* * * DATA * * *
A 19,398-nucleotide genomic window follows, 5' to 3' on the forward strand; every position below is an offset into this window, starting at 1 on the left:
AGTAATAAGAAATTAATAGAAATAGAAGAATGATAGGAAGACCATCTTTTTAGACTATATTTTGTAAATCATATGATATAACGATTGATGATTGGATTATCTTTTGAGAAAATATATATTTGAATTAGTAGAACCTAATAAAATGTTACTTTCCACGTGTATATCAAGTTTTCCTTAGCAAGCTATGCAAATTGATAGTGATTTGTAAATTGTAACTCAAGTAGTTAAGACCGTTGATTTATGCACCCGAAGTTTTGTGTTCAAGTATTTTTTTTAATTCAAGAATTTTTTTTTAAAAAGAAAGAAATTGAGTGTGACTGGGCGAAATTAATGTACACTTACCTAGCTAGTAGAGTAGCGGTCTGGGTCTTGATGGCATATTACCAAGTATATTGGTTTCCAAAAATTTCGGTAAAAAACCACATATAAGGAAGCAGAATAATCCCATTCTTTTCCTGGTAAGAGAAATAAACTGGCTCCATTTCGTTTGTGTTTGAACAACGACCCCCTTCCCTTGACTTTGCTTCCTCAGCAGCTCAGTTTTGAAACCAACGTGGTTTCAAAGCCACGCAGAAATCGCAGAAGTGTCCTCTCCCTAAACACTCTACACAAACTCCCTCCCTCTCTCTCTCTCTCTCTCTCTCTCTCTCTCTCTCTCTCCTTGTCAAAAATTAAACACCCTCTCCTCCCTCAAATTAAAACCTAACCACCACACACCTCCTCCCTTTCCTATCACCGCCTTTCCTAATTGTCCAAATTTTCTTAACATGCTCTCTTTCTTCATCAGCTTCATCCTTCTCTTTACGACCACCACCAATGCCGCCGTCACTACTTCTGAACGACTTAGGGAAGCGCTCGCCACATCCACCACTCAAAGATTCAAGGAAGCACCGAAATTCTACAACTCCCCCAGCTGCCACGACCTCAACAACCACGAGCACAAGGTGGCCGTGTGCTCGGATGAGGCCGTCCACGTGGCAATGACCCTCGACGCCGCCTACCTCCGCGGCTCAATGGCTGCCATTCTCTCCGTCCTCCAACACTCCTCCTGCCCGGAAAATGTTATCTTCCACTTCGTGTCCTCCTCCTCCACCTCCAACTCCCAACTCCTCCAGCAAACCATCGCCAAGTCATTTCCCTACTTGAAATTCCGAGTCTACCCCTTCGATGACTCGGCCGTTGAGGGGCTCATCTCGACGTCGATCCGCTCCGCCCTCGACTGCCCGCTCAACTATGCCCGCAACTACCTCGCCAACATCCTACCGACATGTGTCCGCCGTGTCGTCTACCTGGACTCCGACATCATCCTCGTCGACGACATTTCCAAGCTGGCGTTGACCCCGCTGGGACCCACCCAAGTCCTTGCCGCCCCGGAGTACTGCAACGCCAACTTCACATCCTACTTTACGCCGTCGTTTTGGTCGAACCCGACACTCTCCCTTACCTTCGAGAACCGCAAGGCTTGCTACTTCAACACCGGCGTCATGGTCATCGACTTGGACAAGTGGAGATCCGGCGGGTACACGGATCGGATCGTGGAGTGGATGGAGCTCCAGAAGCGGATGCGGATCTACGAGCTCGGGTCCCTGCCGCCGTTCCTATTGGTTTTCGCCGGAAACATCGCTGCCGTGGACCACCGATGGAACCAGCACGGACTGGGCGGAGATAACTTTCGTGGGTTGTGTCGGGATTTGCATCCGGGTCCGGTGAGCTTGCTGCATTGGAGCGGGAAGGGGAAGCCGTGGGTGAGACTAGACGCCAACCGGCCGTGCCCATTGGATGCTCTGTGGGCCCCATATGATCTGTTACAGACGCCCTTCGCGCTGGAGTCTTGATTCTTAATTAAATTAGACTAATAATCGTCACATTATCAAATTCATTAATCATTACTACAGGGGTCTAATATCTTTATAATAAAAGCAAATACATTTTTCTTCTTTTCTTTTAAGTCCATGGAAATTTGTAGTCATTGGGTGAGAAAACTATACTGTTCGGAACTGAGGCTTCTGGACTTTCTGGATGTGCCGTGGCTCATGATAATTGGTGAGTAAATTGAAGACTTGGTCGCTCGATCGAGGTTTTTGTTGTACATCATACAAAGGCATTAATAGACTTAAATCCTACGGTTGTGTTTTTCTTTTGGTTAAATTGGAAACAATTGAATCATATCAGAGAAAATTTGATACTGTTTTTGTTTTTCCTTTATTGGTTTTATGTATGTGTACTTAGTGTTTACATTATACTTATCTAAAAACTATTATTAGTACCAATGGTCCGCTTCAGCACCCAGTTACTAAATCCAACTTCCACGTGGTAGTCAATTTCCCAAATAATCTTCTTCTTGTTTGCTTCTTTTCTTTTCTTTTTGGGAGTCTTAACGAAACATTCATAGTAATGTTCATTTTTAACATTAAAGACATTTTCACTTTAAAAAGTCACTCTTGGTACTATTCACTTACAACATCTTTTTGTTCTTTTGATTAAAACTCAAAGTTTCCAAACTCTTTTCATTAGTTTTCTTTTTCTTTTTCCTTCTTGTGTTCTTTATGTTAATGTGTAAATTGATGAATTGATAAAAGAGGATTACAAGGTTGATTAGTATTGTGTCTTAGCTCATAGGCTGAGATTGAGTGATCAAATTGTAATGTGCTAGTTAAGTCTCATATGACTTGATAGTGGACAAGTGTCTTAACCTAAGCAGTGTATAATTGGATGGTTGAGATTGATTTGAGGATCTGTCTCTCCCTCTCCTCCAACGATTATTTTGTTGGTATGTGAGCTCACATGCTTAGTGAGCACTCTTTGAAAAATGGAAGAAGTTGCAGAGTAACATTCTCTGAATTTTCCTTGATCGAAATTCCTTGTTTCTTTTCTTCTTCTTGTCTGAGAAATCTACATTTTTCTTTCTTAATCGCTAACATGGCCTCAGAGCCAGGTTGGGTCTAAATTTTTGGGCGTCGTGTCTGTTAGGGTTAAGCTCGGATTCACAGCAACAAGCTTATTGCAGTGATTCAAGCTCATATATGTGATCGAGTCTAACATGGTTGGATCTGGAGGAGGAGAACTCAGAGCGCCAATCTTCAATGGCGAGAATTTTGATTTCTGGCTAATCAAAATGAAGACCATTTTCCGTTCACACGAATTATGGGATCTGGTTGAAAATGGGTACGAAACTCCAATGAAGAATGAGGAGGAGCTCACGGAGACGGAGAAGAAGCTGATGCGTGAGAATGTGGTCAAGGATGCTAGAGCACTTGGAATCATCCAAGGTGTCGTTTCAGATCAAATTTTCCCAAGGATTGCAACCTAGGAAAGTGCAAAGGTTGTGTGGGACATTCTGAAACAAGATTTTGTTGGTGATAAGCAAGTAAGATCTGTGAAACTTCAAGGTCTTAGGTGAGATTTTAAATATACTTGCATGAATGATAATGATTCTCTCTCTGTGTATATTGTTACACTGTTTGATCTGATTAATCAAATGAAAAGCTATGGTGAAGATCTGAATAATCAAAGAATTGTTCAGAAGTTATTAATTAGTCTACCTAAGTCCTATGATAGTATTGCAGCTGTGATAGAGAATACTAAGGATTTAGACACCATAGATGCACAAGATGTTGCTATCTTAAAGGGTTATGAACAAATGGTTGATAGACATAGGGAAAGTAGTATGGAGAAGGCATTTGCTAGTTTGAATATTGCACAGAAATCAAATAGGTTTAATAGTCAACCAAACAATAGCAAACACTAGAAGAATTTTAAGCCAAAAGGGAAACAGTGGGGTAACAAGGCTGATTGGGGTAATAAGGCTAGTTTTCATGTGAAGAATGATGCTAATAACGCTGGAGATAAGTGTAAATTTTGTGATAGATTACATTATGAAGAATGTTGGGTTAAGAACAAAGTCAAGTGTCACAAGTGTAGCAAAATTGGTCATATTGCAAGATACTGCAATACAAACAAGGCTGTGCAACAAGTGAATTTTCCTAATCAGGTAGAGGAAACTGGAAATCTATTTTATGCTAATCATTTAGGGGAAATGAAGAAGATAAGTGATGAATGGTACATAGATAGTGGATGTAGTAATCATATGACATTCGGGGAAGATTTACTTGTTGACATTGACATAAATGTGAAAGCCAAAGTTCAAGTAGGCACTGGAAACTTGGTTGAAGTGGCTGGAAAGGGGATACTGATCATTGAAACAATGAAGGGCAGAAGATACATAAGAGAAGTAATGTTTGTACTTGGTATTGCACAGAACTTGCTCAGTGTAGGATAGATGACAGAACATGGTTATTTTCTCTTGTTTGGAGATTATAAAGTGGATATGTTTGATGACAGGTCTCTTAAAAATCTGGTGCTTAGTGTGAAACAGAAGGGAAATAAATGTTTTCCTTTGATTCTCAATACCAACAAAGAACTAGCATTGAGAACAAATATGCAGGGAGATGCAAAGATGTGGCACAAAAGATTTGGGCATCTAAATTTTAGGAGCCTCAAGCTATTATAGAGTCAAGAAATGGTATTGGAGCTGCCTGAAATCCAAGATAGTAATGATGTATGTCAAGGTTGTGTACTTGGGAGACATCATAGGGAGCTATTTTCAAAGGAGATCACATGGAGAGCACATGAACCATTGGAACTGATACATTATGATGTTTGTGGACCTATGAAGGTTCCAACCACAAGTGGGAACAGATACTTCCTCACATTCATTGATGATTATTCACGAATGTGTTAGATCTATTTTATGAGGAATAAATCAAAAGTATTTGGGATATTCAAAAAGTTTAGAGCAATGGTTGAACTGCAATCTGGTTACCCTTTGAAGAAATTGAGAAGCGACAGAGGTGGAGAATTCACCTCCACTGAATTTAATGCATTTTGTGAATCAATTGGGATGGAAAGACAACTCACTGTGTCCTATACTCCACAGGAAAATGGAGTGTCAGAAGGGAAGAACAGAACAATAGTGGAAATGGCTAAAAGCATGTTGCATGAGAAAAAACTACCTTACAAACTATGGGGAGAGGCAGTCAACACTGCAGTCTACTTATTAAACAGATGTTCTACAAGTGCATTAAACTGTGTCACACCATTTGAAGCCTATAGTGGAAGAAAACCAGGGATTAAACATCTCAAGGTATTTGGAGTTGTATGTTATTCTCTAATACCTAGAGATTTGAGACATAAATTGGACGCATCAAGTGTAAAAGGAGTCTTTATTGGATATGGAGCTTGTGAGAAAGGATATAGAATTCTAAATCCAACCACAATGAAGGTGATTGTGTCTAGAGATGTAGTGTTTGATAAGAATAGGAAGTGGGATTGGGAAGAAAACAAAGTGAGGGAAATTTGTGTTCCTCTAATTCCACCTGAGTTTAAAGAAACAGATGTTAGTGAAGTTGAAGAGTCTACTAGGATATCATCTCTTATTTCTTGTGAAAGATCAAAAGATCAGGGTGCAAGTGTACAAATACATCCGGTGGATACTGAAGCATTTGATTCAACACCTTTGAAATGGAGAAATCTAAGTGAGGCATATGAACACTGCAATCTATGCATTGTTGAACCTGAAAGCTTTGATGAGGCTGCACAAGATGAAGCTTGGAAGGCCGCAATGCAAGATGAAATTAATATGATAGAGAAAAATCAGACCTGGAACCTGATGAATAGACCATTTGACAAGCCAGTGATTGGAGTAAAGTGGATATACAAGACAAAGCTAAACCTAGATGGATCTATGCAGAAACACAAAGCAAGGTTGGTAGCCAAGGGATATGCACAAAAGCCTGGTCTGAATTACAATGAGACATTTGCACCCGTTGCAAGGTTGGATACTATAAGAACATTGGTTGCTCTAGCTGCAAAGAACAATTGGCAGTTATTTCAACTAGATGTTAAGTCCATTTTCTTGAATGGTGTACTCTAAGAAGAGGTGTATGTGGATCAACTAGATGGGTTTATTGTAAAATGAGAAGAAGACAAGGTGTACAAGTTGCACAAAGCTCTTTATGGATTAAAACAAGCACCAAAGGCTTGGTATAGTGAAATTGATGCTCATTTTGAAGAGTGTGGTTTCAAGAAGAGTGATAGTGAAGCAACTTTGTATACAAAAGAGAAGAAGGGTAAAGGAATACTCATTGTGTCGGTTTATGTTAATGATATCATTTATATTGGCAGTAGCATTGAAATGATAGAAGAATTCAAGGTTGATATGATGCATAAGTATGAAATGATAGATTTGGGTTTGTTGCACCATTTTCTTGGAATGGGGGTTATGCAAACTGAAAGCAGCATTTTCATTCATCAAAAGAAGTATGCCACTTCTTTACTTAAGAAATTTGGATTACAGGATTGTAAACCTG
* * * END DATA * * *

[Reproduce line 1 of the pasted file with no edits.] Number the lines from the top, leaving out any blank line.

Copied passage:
A 19,398-nucleotide genomic window follows, 5' to 3' on the forward strand; every position below is an offset into this window, starting at 1 on the left: